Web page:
Texas Governor Declines Invite To Throw the First Pitch Over League's Position on Georgia Bill


Texas Governor Greg Abbott (R) will not be throwing the first pitch at the Texas Rangers’ home opening game after Major League Baseball moved the All-Star Game out of Georgia to protest the state’s new voting law.

“I was looking forward to throwing out the first pitch at the Texas Rangers’ home opening game until [MLB] adopted what has turned out to be a false narrative about Georgia’s election law reforms,” Abbott tweeted on Monday.

He continued, “It is shameful that America’s pastime is being influenced by partisan politics.”

Abbott told Neil Leibman, president and COO of the Texas Rangers, in a letter he will not be participating in any event held by the league and Texas would not seek to host any other special events or the All-Star Game.

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“This decision does not diminish the deep respect I have for the Texas Rangers baseball organization, which is outstanding from top to bottom. I wish the team great success this season,” the governor wrote.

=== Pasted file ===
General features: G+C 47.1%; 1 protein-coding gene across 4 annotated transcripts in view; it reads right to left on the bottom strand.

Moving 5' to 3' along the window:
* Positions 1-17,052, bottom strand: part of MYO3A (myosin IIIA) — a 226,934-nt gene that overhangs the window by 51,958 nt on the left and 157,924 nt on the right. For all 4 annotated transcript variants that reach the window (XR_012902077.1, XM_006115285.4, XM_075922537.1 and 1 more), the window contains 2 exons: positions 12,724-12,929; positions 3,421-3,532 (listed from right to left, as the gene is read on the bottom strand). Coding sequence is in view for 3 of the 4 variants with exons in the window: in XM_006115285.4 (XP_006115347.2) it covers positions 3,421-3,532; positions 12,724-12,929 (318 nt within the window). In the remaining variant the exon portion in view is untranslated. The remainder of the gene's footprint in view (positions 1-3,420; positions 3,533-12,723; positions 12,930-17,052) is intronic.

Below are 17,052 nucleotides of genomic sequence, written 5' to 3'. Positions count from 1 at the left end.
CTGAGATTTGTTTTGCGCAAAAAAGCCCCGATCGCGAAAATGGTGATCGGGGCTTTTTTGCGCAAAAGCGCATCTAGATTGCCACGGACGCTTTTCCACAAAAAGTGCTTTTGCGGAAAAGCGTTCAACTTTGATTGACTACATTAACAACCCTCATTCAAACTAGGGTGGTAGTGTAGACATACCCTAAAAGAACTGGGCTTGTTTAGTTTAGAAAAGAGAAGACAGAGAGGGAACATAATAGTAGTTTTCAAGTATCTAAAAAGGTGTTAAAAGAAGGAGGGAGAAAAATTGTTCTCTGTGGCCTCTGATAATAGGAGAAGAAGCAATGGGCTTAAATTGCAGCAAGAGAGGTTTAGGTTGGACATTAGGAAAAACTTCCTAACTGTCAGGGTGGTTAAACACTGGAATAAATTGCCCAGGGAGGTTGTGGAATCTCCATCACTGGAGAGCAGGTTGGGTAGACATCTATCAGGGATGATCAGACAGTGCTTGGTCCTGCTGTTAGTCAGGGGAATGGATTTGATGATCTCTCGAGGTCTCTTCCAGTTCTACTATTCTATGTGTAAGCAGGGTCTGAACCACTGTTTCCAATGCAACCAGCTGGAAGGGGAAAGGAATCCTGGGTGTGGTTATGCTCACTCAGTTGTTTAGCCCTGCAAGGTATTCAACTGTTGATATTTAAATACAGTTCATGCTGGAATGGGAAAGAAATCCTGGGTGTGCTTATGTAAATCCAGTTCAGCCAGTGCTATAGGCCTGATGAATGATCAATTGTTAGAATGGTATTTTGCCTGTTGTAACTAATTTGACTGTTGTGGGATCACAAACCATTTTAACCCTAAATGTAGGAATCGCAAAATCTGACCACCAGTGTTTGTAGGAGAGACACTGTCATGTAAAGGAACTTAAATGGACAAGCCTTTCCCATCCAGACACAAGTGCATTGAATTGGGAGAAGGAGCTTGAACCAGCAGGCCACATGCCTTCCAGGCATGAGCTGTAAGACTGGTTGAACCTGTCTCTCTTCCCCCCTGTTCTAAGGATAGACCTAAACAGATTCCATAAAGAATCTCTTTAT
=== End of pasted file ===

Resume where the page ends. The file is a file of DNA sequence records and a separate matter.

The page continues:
MLB commissioner Rob Manfred said in a statement the league “fundamentally supports voting rights for all Americans and opposes restrictions to the ballot box.”

He added, “Fair access to voting continues to have our unwavering support.”

President Joe Biden told ESPN he “strongly” supports the decision, adding, “It’s just not right. This is Jim Crow on steroids what they’re doing in Georgia.”

Georgia Gov. Brian Kemp (R) blasted the organization for caving “to fear and lies from liberal activists.”

He explained, “In the middle of a pandemic, Major League Baseball put the wishes of Stacey Abrams and Joe Biden ahead of the economic well-being of hard-working Georgians who were counting on the All-Star Game for a paycheck.”

The bill is also facing backlash from the nation’s top corporations including Delta Air Lines and the Coca-Cola Co.

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